The New Chapter Tarot is an 80-card deck from Kathryn Briggs, published by Liminal 11. It’s a reflective, meditative deck that’s well suited to quiet contemplation of the cards, and each image contains a great deal of imagery and symbolism waiting to be unpacked.
Some of the cards in this deck clearly draw on figures and stories from world mythology; for example, the Fool is two-headed Janus, and the Moon depicts the Goddesses Inanna and Ereshkigal. Other cards don’t have a clear mythological provenance given, either by the imagery or by the description of the cards in the companion book; nonetheless, they feel like they’ve connected to something deep and powerful. I don’t entirely understand the image of the Devil, but it speaks to me. It’s obvious that the art in this deck is the product of a long, intense period of meditative work with the cards, and that Briggs has opened herself up to the big archetypes of Tarot in a new and revelatory way.
The deck doesn’t clearly belong to any particular tradition of Tarot. It’s not a straightforward RWS copy; for one thing, Strength is numbered XI and Justice is numbered VIII. Beyond that, though, Briggs’s imagery is striking and unique. In some of the cards (such as the Eight of Wands), we can see how the seed of RWS imagery has grown into something new; in others, she is doing something wholly new and unexpected. Often, her Minor Arcana don’t contain any human figures at all, and represent the themes of the cards in more abstract or geometrical ways. In this sense, the cards are perhaps closer to the Thoth than to other Tarot traditions.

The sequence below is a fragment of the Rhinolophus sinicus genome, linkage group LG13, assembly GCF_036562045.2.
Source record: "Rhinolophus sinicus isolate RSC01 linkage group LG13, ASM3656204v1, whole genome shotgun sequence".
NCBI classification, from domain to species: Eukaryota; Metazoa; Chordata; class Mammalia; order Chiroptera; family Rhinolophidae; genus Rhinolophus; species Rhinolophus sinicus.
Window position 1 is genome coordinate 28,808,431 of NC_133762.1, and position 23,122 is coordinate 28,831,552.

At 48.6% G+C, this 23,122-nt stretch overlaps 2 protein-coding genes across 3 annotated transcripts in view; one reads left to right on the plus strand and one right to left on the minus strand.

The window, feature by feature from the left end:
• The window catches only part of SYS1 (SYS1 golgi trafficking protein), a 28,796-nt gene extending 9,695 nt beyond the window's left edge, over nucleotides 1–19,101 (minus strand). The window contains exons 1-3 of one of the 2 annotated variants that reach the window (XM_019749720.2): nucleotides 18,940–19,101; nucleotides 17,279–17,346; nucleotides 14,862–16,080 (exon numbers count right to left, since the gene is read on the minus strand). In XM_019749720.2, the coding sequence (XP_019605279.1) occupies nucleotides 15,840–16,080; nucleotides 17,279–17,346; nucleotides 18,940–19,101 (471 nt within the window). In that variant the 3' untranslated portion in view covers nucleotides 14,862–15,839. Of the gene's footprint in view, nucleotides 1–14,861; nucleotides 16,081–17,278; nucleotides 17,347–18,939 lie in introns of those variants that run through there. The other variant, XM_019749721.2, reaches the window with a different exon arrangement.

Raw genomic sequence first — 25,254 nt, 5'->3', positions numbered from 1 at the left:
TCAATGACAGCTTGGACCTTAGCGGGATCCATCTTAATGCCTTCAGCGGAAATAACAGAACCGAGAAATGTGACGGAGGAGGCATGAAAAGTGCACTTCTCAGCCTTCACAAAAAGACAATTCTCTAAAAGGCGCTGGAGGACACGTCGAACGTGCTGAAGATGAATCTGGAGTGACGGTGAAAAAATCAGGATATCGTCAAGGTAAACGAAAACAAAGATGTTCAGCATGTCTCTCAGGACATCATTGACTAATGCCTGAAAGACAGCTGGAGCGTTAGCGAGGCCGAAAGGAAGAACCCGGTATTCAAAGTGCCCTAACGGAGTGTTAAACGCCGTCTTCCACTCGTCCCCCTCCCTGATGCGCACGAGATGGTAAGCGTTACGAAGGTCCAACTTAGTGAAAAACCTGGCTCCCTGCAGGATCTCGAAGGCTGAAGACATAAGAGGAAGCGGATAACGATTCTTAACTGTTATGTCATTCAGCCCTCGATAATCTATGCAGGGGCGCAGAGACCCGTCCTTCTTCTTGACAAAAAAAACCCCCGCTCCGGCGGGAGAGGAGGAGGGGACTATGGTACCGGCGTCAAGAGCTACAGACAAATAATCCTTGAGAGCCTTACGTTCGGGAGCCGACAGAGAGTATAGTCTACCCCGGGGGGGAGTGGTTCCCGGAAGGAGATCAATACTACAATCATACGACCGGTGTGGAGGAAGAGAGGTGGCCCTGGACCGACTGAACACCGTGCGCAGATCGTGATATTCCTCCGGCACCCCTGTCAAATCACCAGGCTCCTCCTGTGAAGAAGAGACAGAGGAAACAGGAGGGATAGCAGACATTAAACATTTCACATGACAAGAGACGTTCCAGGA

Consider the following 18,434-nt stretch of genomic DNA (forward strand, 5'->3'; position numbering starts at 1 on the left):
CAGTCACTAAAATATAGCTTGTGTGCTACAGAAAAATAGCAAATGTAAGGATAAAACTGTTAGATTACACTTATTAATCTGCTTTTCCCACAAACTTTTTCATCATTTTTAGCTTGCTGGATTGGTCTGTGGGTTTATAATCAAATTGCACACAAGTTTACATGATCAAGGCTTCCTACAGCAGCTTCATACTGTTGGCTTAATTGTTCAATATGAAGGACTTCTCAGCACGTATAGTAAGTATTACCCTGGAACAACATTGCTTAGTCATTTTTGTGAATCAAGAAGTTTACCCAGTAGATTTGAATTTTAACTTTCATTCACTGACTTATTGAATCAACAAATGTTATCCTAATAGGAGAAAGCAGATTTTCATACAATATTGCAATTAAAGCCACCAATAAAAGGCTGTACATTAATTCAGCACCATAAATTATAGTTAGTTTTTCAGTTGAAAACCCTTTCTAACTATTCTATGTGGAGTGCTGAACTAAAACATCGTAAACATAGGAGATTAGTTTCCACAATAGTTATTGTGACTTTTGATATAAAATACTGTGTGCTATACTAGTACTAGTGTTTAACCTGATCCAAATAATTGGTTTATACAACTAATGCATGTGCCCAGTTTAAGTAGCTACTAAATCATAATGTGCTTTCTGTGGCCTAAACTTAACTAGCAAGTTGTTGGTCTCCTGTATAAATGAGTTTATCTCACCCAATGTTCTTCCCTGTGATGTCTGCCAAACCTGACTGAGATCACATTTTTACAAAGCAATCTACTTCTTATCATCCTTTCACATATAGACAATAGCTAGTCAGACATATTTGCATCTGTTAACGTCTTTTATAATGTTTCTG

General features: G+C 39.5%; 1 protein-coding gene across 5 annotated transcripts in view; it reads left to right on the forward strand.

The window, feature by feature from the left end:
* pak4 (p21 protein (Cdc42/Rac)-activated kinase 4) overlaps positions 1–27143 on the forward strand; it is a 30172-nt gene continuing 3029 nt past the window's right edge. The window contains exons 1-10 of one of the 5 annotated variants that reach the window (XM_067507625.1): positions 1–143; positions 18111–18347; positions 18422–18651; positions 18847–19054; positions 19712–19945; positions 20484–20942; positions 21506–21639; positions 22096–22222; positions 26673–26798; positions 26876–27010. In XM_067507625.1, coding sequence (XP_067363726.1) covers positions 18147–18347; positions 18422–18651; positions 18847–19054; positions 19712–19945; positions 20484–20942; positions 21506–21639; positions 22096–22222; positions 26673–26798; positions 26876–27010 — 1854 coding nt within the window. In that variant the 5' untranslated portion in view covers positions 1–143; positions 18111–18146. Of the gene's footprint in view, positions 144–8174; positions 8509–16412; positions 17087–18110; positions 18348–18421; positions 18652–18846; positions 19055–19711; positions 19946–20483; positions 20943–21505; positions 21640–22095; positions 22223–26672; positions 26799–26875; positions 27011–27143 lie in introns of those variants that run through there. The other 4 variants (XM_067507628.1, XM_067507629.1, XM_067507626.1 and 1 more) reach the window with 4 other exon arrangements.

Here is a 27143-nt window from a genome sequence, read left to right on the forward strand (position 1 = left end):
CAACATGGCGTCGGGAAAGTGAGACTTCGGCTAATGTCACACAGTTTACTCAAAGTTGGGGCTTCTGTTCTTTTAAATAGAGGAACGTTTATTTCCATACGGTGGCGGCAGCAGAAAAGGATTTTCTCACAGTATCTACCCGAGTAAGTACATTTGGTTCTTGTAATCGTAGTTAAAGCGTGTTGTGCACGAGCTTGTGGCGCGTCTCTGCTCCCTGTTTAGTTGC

The production value on this deck, as with all decks from Liminal 11, is top-notch. One thing that surprised me about this deck is how small the cards are. They’re still bigger than a standard poker deck, but not by much. On one hand, I found this a little frustrating, because Briggs’s card illustrations are sometimes quite intricate and I would have loved to be able to see them in more detail. On the other hand, this will be a boon for readers with smaller hands, who struggle to shuffle other, more supersized decks.
I love the image of the Ten of Swords. It’s fascinating to me. The shattered egg captures the devastation of the card, but there’s also a sense of equanimity here that you don’t often see in the Ten. This is the sort of difference I’m talking about, which sets this deck apart from many others. The cards are recognizably Tarot, unlike some decks which deviate from tradition so much that they’re better styled as oracle decks, but there’s still something new and unique about them.
The Court Cards are labeled King, Queen, Knight, and Princess, but are not particularly gendered. Women appear as Knights and men appear as Princesses (and I love the Princess of Cups). The deck also makes a point to include people of a variety of ethnicities and body types (something that Liminal 11 is consistently good about).
The deck includes two additional cards, titled Invocation and Gratitude. Longtime readers of this blog will know that I’m generally lukewarm on added cards in Tarot, but the imagery here is nice and you can include or remove these cards from your readings as you see fit.
I love this deck. It’s fresh, interesting, and beautifully designed, and most importantly of all, it exhibits Briggs’s profound personal relationship with the Tarot. It may be difficult for beginners to use, simply because it won’t jive perfectly with most Tarot books, but this would be a fantastic deck for intermediate readers who are looking to explore a deep and innovative version of Tarot symbolism.
Note: This deck was provided to me by the publisher in return for an honest review. All the opinions expressed here are my own.